U.S. Secretary of State Colin Powell has said, the United States Government was closely following developments in Sri Lanka and was committed to support Sri Lanka not only by word, but also in terms of substance. Secretary Powell made this observation when he welcomed Sri Lanka’s new Ambassador to the United States of America Devinda R. Subasinghe, who called on the US Secretary of State on Friday, 17th January, to present copies of his credentials. He was accompanied by Ambassador J.D.A. Wijewardena, Charge d’Affaires, a.i. This protocol requirement under the United States system precedes his formal presentation of credentials to US President George W. Bush at a formal credential ceremony to be held at the White House, at a date to be determined by the White House. With the presentation of copies of credentials, the Ambassador becomes the functional head of mission. Welcoming Ambassador Subasinghe, Secretary Powell noted that the new Ambassador was no stranger to Washington D.C. and the United States. He wished him every success in this new appointment and observed that his familiarity with this country will help further strengthen bi-lateral relations. Ambassador Subasinghe responding said he was honored to have the opportunity to be representing Sri Lanka in a country where he had studied and worked for over 25 years, and pledged that he would do his utmost to further a more enduring relationship between Sri Lanka and the United States. The Ambassador conveyed to Secretary Powell, the appreciation of Prime Minister Ranil Wickremasinghe for the role played by the United States in support of the Peace Process and economic development in Sri Lanka. He also extended an invitation from the Prime Minister to Secretary Powell, to visit Sri Lanka. Secretary Powell recalled his short but pleasant visit to the island in 1983 with then Secretary of Defense Casper Weinberger and Richard Armitage, the current Deputy Secretary of State. Secretary Powell said he was looking forward to visiting Sri Lanka once again. An investment banker by profession, Ambassador Subasinghe, prior to this appointment was Vice President of the Florida based Ramond James Financial Inc. He holds a MA in International Economics from the Paul H. Nitze School of Advanced International Studies at the Johns Hopkins University and has previously served with the World Bank Group including the International Finance Corporation. Embassy of Sri Lanka Washington DC USA 17 January 2003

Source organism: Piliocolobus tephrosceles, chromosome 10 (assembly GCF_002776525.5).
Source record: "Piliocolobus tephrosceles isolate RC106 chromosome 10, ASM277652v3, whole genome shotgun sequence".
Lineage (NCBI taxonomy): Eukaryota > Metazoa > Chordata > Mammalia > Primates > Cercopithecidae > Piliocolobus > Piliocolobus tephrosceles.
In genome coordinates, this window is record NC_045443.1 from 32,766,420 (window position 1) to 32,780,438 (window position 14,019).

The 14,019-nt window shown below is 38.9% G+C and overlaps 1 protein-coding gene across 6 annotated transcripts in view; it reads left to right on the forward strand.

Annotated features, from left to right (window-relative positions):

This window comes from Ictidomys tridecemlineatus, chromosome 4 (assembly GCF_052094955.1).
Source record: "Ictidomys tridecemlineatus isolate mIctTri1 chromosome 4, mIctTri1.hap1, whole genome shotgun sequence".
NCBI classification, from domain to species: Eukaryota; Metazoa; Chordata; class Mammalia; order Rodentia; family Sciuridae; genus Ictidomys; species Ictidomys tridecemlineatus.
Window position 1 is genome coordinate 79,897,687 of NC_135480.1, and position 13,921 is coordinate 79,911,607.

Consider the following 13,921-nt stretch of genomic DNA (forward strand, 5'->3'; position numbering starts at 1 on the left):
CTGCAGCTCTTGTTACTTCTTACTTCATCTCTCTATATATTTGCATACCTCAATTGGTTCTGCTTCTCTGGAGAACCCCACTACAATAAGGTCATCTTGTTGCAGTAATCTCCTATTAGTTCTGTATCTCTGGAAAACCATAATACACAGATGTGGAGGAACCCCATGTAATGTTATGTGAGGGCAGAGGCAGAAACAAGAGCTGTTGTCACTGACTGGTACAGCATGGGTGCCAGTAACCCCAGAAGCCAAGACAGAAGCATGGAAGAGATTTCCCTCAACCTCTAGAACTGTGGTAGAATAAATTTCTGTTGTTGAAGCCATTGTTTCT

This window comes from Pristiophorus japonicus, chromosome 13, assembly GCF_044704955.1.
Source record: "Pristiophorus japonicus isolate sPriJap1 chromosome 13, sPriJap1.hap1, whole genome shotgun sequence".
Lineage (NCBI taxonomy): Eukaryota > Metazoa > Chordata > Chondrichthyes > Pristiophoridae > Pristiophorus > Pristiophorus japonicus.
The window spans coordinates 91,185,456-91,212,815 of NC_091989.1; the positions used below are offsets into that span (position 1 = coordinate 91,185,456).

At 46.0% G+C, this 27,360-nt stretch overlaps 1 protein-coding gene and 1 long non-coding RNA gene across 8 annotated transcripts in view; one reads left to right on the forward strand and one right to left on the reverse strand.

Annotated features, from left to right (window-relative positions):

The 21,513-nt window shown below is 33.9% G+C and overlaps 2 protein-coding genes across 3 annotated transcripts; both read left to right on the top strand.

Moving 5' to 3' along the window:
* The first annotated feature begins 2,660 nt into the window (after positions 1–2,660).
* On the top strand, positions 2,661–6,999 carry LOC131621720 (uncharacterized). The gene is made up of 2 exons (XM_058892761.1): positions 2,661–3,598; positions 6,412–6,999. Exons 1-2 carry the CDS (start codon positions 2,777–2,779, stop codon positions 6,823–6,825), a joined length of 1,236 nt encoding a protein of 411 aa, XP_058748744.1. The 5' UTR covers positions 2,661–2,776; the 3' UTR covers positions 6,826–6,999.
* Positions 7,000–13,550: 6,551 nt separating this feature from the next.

The dawn of the New Year is an occasion to take stock of the developments in the past year and reflect on the tasks that lie ahead. The progress we have achieved so far in the peace process gives us ample grounds for looking at the future with renewed optimism and hope. The Ceasefire has been consolidated, avoiding further blood shed and loss of life; urgent humanitarian needs of the people affected by the conflict are being addressed, resettlement is progressing and Sri Lankan economy is showing unmistakable signs of revival. The contentious issues that have come up in this long and difficult road, have been resolved through mutual dialogue and understanding. The international community has been consistent in its support for the peace process. It is my fervent hope that the New Year will see the further consolidation of the cease fire and progress towards a firm foundation for a durable peace based on mutually acceptable political and constitutional structures within a united Sri Lanka. It is the bounden duty of all Sri Lankans to work towards this end. Ministry of Foreign Affairs 31 December 2002